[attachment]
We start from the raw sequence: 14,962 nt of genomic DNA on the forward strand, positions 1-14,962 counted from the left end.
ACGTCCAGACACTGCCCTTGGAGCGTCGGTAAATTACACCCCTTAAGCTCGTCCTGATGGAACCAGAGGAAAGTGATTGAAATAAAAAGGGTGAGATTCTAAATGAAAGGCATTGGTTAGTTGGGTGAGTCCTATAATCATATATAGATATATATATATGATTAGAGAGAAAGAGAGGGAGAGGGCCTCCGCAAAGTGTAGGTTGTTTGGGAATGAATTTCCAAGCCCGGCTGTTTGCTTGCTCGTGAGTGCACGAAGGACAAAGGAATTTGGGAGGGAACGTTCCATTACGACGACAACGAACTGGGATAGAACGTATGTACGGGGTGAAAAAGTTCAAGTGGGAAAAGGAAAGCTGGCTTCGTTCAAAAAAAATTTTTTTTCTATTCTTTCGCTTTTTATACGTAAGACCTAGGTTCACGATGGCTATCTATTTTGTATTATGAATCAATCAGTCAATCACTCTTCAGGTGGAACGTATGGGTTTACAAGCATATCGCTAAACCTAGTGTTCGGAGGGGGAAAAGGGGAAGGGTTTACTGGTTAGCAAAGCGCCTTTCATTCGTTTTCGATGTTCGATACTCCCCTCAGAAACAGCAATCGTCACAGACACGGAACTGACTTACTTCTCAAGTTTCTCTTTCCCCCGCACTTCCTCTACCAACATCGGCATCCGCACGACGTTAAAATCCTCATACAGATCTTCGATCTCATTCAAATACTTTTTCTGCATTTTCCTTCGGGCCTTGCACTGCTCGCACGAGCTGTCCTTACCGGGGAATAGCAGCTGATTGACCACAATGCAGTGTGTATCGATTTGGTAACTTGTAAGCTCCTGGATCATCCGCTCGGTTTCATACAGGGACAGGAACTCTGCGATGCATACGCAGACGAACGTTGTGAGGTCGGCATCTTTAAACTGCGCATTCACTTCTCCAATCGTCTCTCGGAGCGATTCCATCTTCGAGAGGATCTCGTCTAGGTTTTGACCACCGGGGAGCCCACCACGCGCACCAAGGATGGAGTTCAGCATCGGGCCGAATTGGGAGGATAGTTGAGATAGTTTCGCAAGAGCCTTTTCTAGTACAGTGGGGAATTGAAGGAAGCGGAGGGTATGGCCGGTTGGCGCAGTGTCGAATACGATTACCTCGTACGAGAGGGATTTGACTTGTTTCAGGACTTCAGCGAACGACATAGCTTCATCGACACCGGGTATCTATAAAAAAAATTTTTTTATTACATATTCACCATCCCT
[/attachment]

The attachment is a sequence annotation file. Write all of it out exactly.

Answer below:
We start from the raw sequence: 14,962 nt of genomic DNA on the forward strand, positions 1-14,962 counted from the left end.
ACGTCCAGACACTGCCCTTGGAGCGTCGGTAAATTACACCCCTTAAGCTCGTCCTGATGGAACCAGAGGAAAGTGATTGAAATAAAAAGGGTGAGATTCTAAATGAAAGGCATTGGTTAGTTGGGTGAGTCCTATAATCATATATAGATATATATATATGATTAGAGAGAAAGAGAGGGAGAGGGCCTCCGCAAAGTGTAGGTTGTTTGGGAATGAATTTCCAAGCCCGGCTGTTTGCTTGCTCGTGAGTGCACGAAGGACAAAGGAATTTGGGAGGGAACGTTCCATTACGACGACAACGAACTGGGATAGAACGTATGTACGGGGTGAAAAAGTTCAAGTGGGAAAAGGAAAGCTGGCTTCGTTCAAAAAAAATTTTTTTTCTATTCTTTCGCTTTTTATACGTAAGACCTAGGTTCACGATGGCTATCTATTTTGTATTATGAATCAATCAGTCAATCACTCTTCAGGTGGAACGTATGGGTTTACAAGCATATCGCTAAACCTAGTGTTCGGAGGGGGAAAAGGGGAAGGGTTTACTGGTTAGCAAAGCGCCTTTCATTCGTTTTCGATGTTCGATACTCCCCTCAGAAACAGCAATCGTCACAGACACGGAACTGACTTACTTCTCAAGTTTCTCTTTCCCCCGCACTTCCTCTACCAACATCGGCATCCGCACGACGTTAAAATCCTCATACAGATCTTCGATCTCATTCAAATACTTTTTCTGCATTTTCCTTCGGGCCTTGCACTGCTCGCACGAGCTGTCCTTACCGGGGAATAGCAGCTGATTGACCACAATGCAGTGTGTATCGATTTGGTAACTTGTAAGCTCCTGGATCATCCGCTCGGTTTCATACAGGGACAGGAACTCTGCGATGCATACGCAGACGAACGTTGTGAGGTCGGCATCTTTAAACTGCGCATTCACTTCTCCAATCGTCTCTCGGAGCGATTCCATCTTCGAGAGGATCTCGTCTAGGTTTTGACCACCGGGGAGCCCACCACGCGCACCAAGGATGGAGTTCAGCATCGGGCCGAATTGGGAGGATAGTTGAGATAGTTTCGCAAGAGCCTTTTCTAGTACAGTGGGGAATTGAAGGAAGCGGAGGGTATGGCCGGTTGGCGCAGTGTCGAATACGATTACCTCGTACGAGAGGGATTTGACTTGTTTCAGGACTTCAGCGAACGACATAGCTTCATCGACACCGGGTATCTATAAAAAAAATTTTTTTATTACATATTCACCATCCCT